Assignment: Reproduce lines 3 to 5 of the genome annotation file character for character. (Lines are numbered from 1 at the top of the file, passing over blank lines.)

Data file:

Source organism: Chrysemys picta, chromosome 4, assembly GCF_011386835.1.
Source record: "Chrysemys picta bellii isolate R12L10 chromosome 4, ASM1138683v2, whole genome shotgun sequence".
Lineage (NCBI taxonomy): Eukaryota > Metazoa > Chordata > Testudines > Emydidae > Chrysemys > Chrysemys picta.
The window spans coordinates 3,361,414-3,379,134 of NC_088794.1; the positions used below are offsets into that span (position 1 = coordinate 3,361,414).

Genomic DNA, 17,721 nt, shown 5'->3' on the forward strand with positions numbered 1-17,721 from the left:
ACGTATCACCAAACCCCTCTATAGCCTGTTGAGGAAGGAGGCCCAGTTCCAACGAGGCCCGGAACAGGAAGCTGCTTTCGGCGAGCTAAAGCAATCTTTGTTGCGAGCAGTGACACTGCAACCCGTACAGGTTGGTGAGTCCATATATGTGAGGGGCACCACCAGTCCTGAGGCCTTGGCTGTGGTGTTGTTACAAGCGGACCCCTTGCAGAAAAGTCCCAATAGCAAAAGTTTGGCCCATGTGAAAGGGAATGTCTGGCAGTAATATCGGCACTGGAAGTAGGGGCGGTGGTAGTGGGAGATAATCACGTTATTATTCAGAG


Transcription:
Lineage (NCBI taxonomy): Eukaryota > Metazoa > Chordata > Testudines > Emydidae > Chrysemys > Chrysemys picta.
The window spans coordinates 3,361,414-3,379,134 of NC_088794.1; the positions used below are offsets into that span (position 1 = coordinate 3,361,414).

Genomic DNA, 17,721 nt, shown 5'->3' on the forward strand with positions numbered 1-17,721 from the left: